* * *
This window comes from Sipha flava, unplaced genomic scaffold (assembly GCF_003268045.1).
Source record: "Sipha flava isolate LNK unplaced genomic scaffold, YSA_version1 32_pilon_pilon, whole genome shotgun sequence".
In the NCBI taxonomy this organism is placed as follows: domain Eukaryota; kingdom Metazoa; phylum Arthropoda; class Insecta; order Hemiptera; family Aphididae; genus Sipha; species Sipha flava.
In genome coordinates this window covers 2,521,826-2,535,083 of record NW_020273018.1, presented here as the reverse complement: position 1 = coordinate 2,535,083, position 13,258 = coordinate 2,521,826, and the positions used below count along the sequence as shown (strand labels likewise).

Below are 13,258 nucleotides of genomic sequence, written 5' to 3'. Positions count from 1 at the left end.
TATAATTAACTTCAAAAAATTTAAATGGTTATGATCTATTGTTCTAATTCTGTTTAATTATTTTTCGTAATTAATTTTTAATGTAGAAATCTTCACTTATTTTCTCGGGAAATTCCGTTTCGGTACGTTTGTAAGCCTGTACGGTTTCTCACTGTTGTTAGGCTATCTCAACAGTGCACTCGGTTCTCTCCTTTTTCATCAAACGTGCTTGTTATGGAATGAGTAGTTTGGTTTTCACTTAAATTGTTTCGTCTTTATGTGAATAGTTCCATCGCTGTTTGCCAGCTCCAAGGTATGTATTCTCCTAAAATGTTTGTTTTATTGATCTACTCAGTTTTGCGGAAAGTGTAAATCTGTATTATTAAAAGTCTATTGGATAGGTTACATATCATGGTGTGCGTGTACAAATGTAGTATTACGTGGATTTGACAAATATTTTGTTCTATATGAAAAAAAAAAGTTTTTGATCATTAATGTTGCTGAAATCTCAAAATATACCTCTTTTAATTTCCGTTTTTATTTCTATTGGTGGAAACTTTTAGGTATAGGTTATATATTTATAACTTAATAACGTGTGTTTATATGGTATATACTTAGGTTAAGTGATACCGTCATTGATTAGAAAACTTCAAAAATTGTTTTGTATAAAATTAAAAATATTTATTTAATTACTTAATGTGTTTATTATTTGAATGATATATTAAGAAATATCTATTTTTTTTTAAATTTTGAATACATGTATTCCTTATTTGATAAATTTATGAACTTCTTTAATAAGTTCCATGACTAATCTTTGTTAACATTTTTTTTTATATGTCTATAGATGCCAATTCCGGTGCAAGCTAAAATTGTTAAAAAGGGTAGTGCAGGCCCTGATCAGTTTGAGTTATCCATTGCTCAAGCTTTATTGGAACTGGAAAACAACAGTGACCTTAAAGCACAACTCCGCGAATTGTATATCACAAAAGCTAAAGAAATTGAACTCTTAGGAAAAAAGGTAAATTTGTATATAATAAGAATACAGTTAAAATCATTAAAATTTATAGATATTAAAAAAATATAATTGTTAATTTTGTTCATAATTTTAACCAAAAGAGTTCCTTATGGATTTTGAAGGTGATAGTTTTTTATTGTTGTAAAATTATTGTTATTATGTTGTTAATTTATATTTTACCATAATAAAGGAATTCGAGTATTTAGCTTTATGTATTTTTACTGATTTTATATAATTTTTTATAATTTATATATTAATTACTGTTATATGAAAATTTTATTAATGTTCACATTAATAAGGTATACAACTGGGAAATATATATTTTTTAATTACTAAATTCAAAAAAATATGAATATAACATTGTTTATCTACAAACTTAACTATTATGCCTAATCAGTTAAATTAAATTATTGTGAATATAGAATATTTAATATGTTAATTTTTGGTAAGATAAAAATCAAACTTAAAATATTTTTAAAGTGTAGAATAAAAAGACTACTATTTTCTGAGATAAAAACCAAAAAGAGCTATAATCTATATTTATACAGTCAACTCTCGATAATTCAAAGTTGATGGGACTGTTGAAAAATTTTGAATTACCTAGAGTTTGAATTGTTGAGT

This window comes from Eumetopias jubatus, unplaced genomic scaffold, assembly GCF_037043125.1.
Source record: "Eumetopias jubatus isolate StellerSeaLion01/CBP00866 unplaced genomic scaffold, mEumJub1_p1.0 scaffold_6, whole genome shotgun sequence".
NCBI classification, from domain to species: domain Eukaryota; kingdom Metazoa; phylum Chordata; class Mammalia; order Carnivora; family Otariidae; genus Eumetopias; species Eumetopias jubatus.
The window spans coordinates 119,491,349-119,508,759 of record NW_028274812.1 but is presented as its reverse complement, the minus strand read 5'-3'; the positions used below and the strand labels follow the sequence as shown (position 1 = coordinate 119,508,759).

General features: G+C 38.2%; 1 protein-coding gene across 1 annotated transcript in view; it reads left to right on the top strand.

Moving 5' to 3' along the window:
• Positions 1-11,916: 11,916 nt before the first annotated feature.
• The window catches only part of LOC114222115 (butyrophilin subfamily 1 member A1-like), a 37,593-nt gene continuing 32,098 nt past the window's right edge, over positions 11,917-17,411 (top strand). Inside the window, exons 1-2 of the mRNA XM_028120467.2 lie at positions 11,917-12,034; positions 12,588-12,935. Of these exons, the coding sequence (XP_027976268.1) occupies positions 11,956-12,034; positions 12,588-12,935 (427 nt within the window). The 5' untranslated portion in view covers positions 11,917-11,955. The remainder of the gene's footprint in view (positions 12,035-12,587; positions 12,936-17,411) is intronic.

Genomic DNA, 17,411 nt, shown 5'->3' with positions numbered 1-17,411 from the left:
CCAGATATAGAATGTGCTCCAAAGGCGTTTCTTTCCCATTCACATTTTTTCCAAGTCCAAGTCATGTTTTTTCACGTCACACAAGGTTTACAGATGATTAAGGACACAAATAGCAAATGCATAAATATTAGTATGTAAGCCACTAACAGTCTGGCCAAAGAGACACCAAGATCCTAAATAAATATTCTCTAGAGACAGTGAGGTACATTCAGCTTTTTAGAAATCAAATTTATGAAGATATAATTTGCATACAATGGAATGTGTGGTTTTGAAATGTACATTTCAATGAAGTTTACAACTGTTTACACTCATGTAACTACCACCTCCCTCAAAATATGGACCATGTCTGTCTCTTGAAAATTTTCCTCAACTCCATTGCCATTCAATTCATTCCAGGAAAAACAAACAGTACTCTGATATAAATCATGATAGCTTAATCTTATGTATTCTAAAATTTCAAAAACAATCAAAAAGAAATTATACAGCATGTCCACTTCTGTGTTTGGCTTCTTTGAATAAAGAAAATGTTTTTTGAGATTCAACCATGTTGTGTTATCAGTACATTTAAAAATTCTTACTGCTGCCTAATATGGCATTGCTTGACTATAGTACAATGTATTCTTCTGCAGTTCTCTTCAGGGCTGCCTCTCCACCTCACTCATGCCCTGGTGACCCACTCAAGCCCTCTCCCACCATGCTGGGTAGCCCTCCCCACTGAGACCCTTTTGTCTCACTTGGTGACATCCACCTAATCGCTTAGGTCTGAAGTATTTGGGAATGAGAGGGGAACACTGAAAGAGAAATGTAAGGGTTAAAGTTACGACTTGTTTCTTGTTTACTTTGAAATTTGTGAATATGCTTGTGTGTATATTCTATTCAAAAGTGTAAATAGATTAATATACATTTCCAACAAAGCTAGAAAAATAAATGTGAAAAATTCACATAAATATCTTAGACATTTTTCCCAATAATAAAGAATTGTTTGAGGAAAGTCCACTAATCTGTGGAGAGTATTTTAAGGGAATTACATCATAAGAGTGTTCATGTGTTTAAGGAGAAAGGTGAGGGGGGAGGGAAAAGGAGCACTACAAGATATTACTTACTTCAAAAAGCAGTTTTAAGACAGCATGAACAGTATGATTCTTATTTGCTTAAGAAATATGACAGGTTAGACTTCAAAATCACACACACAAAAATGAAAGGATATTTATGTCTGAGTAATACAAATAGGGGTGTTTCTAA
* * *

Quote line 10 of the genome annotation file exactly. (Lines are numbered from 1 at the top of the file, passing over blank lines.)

The window spans coordinates 119,491,349-119,508,759 of record NW_028274812.1 but is presented as its reverse complement, the minus strand read 5'-3'; the positions used below and the strand labels follow the sequence as shown (position 1 = coordinate 119,508,759).